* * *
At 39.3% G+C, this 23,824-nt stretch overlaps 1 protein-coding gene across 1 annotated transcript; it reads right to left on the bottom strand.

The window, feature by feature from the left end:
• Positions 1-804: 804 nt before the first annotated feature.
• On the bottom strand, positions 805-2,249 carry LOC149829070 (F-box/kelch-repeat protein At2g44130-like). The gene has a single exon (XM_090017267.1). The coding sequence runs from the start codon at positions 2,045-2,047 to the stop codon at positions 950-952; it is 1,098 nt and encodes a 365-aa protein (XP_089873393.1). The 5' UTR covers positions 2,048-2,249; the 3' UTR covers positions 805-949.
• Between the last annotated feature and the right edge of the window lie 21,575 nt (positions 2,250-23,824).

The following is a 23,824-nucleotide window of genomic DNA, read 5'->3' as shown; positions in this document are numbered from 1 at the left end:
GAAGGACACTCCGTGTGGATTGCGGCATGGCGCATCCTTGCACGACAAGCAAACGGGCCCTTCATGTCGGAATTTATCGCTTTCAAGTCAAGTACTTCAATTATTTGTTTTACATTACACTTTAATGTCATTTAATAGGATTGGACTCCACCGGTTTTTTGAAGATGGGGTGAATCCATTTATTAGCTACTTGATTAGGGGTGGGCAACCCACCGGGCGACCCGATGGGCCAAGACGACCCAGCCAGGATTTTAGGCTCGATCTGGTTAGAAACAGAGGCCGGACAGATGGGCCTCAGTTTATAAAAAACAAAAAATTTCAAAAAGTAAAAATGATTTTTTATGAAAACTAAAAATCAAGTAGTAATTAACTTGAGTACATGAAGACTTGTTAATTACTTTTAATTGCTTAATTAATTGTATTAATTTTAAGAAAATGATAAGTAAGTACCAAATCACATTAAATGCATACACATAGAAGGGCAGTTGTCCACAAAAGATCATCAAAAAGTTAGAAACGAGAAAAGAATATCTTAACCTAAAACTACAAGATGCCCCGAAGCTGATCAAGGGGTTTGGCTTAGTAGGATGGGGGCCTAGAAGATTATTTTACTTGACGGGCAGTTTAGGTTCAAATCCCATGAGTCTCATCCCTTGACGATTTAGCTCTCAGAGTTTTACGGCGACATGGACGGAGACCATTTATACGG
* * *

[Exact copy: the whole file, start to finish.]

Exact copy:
At 39.3% G+C, this 23,824-nt stretch overlaps 1 protein-coding gene across 1 annotated transcript; it reads right to left on the bottom strand.

The window, feature by feature from the left end:
• Positions 1-804: 804 nt before the first annotated feature.
• On the bottom strand, positions 805-2,249 carry LOC149829070 (F-box/kelch-repeat protein At2g44130-like). The gene has a single exon (XM_090017267.1). The coding sequence runs from the start codon at positions 2,045-2,047 to the stop codon at positions 950-952; it is 1,098 nt and encodes a 365-aa protein (XP_089873393.1). The 5' UTR covers positions 2,048-2,249; the 3' UTR covers positions 805-949.
• Between the last annotated feature and the right edge of the window lie 21,575 nt (positions 2,250-23,824).

The following is a 23,824-nucleotide window of genomic DNA, read 5'->3' as shown; positions in this document are numbered from 1 at the left end:
GAAGGACACTCCGTGTGGATTGCGGCATGGCGCATCCTTGCACGACAAGCAAACGGGCCCTTCATGTCGGAATTTATCGCTTTCAAGTCAAGTACTTCAATTATTTGTTTTACATTACACTTTAATGTCATTTAATAGGATTGGACTCCACCGGTTTTTTGAAGATGGGGTGAATCCATTTATTAGCTACTTGATTAGGGGTGGGCAACCCACCGGGCGACCCGATGGGCCAAGACGACCCAGCCAGGATTTTAGGCTCGATCTGGTTAGAAACAGAGGCCGGACAGATGGGCCTCAGTTTATAAAAAACAAAAAATTTCAAAAAGTAAAAATGATTTTTTATGAAAACTAAAAATCAAGTAGTAATTAACTTGAGTACATGAAGACTTGTTAATTACTTTTAATTGCTTAATTAATTGTATTAATTTTAAGAAAATGATAAGTAAGTACCAAATCACATTAAATGCATACACATAGAAGGGCAGTTGTCCACAAAAGATCATCAAAAAGTTAGAAACGAGAAAAGAATATCTTAACCTAAAACTACAAGATGCCCCGAAGCTGATCAAGGGGTTTGGCTTAGTAGGATGGGGGCCTAGAAGATTATTTTACTTGACGGGCAGTTTAGGTTCAAATCCCATGAGTCTCATCCCTTGACGATTTAGCTCTCAGAGTTTTACGGCGACATGGACGGAGACCATTTATACGG